Date: 6/22/18 4:18 pm
From: Tye Jeske <dmarc-noreply...> (Redacted sender tjeske233 for DMARC)
Subject: [obol] Re: Baskett and Ankeny today
From what I understand Ruddy Ducks are the only Polygamy North American duck. Torrent Ducks from Columbia are also one of the few duck species are monogamous and males will help take care of chicks. It is possible that males may sometimes follow females with chicks around, maybe because he is still her mate and feels he needs to protect her, or they just want to be around others of their own kind.

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> On Jun 22, 2018, at 3:54 PM, Bob Archer <rabican1...> wrote:
>
> Yeah I can ‘t recall if Rudy’s are an exception. I think not but Whistling-Ducks are. Not sure when males tend to lose their bonds with female but thought before all the little ones show up.
>
> Bob
>
>> On Jun 22, 2018, at 3:47 PM, Alan Contreras <acontrer56...> wrote:
>>
>> Male Gadwall and Ruddy were present near females with young, but hard to say if that’s just a habitat use thing - there is no other good marsh around. I’m not sure if these pintail have been there a while or just showed up.
>>
>>
>> Alan Contreras
>> <acontrer56...>
>> Eugene, Oregon
>>
>> www.alanlcontreras.com
>>
>>
>>
>>
>>
>>
>>
>>> On Jun 22, 2018, at 3:44 PM, Bob Archer <rabican1...> wrote:
>>>
>>> Male ducks leave females behind once nesting starts. They tend to congregate at areas where they start their fall molt. One theory is that they are too small to defend their family any hoot, geese and swans are much larger and the males have more invested in their young since they mate for life, thus they stick around and help defend their family. A possible answer.
>>>
>>>
>>> Bob Archer
>>> Pdx
>>>
>>>> On Jun 22, 2018, at 3:08 PM, Alan Contreras <acontrer56...> wrote:
>>>>
>>>> Another possibility is that the female Pintail were sitting. Everything is not known to nest until it does.
>>>>
>>>>
>>>> Alan Contreras
>>>> <acontrer56...>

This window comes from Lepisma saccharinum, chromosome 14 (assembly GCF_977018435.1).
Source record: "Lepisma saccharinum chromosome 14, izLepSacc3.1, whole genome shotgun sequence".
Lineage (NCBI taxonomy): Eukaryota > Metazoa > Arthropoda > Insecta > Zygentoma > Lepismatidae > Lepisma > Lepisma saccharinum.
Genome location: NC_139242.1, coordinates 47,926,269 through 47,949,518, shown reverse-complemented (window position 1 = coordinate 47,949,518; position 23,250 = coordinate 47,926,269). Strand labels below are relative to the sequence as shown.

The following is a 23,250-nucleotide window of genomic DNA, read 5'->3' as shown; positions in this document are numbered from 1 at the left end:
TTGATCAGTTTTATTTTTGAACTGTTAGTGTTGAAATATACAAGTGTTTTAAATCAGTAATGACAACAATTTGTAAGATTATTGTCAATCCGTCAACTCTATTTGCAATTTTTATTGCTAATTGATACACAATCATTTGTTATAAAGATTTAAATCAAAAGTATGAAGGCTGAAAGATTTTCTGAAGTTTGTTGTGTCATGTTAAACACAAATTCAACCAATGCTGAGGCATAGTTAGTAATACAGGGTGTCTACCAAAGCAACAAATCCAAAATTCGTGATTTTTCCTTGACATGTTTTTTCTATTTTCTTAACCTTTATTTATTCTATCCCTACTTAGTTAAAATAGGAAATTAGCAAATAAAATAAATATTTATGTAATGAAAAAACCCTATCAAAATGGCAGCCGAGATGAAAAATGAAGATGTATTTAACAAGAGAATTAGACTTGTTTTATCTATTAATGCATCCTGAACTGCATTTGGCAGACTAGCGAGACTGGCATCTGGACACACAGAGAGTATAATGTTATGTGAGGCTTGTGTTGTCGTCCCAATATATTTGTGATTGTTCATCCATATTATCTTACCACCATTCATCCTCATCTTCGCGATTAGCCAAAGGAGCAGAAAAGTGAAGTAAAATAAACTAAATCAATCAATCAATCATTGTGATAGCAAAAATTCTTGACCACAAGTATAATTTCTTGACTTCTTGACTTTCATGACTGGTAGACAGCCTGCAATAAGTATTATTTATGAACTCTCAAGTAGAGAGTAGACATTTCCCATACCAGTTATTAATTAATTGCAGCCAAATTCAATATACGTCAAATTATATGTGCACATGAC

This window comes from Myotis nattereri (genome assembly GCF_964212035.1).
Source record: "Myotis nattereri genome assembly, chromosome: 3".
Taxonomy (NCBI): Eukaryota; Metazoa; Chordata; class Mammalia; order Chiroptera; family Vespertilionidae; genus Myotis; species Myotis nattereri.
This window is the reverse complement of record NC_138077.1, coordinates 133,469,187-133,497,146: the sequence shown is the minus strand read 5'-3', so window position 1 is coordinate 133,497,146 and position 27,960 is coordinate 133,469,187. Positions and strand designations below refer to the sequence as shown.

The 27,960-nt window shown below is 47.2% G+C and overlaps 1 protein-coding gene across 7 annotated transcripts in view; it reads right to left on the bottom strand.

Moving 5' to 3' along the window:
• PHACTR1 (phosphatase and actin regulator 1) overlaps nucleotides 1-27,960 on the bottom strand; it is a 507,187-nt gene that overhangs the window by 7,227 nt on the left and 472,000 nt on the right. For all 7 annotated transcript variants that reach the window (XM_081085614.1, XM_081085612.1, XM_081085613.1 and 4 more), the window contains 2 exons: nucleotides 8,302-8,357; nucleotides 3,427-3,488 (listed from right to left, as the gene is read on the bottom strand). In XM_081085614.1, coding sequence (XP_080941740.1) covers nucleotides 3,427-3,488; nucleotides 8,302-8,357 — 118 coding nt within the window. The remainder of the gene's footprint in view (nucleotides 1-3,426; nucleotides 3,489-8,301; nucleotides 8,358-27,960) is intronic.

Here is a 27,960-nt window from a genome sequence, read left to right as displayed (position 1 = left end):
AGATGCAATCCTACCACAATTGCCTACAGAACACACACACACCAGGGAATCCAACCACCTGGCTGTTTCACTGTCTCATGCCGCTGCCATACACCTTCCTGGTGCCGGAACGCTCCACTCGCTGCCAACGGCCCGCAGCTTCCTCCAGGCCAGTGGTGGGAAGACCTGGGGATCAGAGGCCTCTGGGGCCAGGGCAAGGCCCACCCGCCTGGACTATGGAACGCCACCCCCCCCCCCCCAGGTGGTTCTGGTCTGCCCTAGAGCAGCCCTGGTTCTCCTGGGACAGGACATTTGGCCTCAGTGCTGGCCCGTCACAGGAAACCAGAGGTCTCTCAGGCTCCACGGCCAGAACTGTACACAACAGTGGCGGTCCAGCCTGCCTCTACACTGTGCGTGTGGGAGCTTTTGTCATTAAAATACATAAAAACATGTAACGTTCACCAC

>>>> Eugene, Oregon
>>>>
>>>> www.alanlcontreras.com
>>>>
>>>>
>>>>
>>>>> On Jun 22, 2018, at 3:05 PM, Caleb Centanni <caleb...> wrote:
>>>>>
>>>>> Correction: Apparently Pintails are not known to nest in Polk County. There were, however, at least four adult males, with no visible females, on the South
>>>>> Slough Pond, more likely odd oversummering birds than nesters.
>>>>>
>>>>>> On Fri, Jun 22, 2018, 2:17 PM Caleb Centanni <caleb...> wrote:
>>>>>> Hi folks,
>>>>>>
>>>>>> Evan and I, Alan Contreras, and Oscar Harper birded Baskett Slough NWR in Polk and Ankeny NWR in Marion today. Most notable at Baskett were large nesting populations of water birds, particularly Gadwall, of which there were nearly 40 adults and two groups of chicks visible. Over 20 Ruddy Duck chicks were also seen with two adult females and an adult male, as well as Coots and Grebes with young. Other presumably nesting birds were Pintails, Mallards, Stilts (chick seen), and Yellow-headed Blackbirds (female feeding juvenile). Also present were were Ring-necked Duck, Lazuli Bunting and Horned Lark from the 22 overlook, Yellow Warbler at the Narrows, and Wilson's Phalarope, Green Heron, Great Egret, and American Bittern on the transect road through the South Slough Pond south of Coville Rd.
>>>>>>
>>>>>> At Ankeny, Pintail Marsh was relatively low in activity except for nesting Grebes, a Gadwall, and a pair of Ring-necked Ducks. The productive Willow brush at the Eagle Marsh Overlook produced a very cooperative Yellow-breasted Chat singing from the top of a snag, a Yellow Warbler, and a very unexpected Rooster (!) Cock-a-doodle-dooing from inside of a large Willow. One Green Heron and one American Bittern were present on the pond.
>>>>>>
>>>>>> Overall, it was a great day for June.
>>>>>>
>>>>>> Good birding,
>>>>>>
>>>>>> Caleb Centanni
>>>>>>
>>>>>>
>>>>
>>

 
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